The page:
How We Test, Results & Conclusion
We've put together a brand-new reference system for 2015. All of the great hardware below comes courtesy of our awesome vendors.
Test System Components
Since we'll be dealing with small cases, often with limited airflow, we opted to not overclock the CPU in order to avoid running into thermal issues.
Noctua's NH-L12 is a great low-profile cooler, which should not only handle our Core i5-4690 with ease, but also fit into almost any case we can get our hands on.
Likewise, Gigabyte's GV-N970IXOC-4GD will not only fit in almost any chassis, but it also runs very cool (albeit by dumping its heat back in to the case).
The power comes from be quiet!'s 400W SFX Power 2, which is not yet available in the United States. Additionally, we purchased an SFX to PS/2 adapter plate so the power supply will fit in a wider range of cases, including the Cougar QBX and the Lian Li PC-Q10.
Drivers & Settings
|Chipset||Intel INF 10.0.27|
|CPU||3.90 GHz (39x 100 MHz) at 1.20 V Core|
|Motherboard||Firmware 4.8 (06/01/2015)|
|RAM||XMP CAS 9 defaults (1.35V)|
|Graphics||Maximum Fan for Thermal Tests | Nvidia GeForce 353.30|
Although we chose not to overclock either the CPU or GPU, our test platform should still produce plenty of heat and noise for the cases we'll be testing today.
|Prime95 v27.9||64-bit executable, Small FFTs, 4 threads|
|3DMark 11||Version: 18.104.22.168, Extreme Preset: Graphics Test 1, Looped|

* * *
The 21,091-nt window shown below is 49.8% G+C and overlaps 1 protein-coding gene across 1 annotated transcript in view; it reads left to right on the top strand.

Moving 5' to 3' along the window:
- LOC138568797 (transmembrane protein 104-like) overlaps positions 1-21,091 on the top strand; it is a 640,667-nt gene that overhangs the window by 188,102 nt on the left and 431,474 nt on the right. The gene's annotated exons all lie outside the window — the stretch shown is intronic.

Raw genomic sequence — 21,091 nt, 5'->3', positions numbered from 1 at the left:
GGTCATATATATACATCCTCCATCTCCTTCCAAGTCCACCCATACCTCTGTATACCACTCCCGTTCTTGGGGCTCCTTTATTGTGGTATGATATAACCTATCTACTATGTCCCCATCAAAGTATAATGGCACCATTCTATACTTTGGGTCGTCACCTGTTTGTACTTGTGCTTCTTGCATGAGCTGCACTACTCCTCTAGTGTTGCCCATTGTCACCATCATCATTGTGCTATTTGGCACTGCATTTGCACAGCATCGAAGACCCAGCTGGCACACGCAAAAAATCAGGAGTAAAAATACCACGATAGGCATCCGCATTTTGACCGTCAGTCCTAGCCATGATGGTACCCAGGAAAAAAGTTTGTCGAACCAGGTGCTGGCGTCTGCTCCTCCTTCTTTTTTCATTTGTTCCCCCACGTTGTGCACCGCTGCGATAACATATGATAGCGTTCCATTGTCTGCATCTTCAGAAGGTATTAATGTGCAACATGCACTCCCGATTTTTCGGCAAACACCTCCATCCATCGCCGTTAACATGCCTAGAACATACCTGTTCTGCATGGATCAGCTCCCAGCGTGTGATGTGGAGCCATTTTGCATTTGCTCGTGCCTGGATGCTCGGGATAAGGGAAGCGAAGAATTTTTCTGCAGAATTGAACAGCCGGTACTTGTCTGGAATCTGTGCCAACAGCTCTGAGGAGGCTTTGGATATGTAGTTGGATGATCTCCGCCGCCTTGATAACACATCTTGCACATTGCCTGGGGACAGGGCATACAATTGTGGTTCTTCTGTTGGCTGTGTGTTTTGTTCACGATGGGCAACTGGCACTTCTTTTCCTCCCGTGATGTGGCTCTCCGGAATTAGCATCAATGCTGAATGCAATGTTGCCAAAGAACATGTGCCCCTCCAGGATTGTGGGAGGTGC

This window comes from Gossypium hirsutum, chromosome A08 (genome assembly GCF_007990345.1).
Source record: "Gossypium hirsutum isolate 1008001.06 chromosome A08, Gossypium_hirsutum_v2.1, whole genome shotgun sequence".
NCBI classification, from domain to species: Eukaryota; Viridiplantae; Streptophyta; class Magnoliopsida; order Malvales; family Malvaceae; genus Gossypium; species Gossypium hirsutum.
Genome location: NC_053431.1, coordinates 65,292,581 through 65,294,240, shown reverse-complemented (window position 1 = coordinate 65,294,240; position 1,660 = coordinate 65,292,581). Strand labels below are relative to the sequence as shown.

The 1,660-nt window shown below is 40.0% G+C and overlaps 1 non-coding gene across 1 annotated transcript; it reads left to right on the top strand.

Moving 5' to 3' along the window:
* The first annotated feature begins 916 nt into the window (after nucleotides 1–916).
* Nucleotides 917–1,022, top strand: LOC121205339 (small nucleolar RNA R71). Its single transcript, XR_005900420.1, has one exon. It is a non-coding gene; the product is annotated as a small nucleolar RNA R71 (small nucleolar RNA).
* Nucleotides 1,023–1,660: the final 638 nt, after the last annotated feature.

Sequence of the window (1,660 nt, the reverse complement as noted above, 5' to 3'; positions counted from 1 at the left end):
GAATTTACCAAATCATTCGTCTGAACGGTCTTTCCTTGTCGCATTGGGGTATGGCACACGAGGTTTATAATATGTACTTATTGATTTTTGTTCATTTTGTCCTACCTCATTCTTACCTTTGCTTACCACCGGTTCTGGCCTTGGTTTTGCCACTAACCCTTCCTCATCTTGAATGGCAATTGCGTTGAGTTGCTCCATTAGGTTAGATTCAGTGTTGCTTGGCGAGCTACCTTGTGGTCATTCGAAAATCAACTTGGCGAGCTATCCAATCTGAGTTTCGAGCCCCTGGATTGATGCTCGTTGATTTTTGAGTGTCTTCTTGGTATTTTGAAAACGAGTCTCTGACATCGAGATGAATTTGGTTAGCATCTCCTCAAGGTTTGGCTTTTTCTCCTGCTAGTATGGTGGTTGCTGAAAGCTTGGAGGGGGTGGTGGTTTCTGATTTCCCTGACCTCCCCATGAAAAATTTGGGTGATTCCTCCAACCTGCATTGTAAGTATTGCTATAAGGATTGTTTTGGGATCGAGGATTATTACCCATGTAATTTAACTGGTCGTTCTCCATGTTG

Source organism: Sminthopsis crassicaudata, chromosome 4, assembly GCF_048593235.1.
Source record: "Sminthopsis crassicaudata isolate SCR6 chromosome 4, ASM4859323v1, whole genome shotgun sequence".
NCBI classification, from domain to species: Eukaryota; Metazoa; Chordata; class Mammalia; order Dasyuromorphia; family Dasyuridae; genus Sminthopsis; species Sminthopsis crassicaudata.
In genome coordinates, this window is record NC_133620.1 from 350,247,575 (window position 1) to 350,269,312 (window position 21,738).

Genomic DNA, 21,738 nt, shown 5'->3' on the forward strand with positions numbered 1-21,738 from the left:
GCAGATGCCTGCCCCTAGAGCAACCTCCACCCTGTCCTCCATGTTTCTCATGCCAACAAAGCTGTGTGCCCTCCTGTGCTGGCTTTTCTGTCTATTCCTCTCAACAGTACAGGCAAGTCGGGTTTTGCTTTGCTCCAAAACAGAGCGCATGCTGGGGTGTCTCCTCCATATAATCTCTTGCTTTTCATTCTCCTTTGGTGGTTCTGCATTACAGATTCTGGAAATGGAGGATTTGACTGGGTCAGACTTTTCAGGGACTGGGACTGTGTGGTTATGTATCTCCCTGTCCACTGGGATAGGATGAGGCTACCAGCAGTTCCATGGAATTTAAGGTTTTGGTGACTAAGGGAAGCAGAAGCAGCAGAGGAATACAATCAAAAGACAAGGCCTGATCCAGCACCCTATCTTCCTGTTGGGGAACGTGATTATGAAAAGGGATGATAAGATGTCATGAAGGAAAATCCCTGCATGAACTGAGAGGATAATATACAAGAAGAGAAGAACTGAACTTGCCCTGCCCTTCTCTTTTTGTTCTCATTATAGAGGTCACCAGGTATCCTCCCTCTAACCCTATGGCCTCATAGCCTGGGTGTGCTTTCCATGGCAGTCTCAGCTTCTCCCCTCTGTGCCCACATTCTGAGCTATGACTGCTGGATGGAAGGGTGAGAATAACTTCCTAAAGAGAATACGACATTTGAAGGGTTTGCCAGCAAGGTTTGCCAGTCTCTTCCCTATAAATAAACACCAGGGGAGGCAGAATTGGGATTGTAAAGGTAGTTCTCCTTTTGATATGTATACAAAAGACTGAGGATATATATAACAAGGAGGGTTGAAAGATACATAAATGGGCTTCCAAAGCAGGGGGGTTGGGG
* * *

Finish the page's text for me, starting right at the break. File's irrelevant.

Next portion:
|Real Temp 3.40||Average of maximum core readings at full CPU load|
|Galaxy CM-140 SPL Meter||Tested at 1/2 m, corrected to 1 m (-6 dB), dBA weighting|
Noise is measured 0.5m from the case's front corner, on the side that opens. The numbers are corrected to the 1m industry standard by subtracting 6 decibels, which is used by many loudspeaker and fan manufacturers.
Now for the moment everyone has been waiting for, here's how each of the cases performed when we put them to the test. Additionally, since this is the first time we've used this testing platform for case testing, we decided to include test results on how the platform performed without a case, to give readers a better understanding of how each case performs. Note that the GPU fan was set to full speed in each of the full-load tests. Finally, the ambient air temperature in the room was maintained at 26 degrees Celsius (78.8 degrees Fahrenheit).
Despite being covered in mesh and designed to run cool, the QBX runs significantly warmer than the other cases in the lineup. The main issue we observed is a lack of airflow, which can be attributed to several things. First, all of the major heat-generating components, including the power supply and CPU cooler, dump their waste heat back into the case. Technically, the heat from the PSU is supposed to be jettisoned out of the top of the case, but judging from the warm spot toward the front, it appears that a good part of that air remains in the case as well. Second, the case just has a single 92mm cooling fan, which is only going to do so much, especially when it's packed full of equipment. Finally, all of that mesh that looks like it should help keep things cool is actually part of the problem. There's nothing inside to case to help control the flow of air, so while a good amount of air will move through the case, the lack of direction to the parts that actually need cooling contributes to the formation of hot spots. We're guessing that if this case had an extra fan or two, we would see this issue disappear pretty quickly.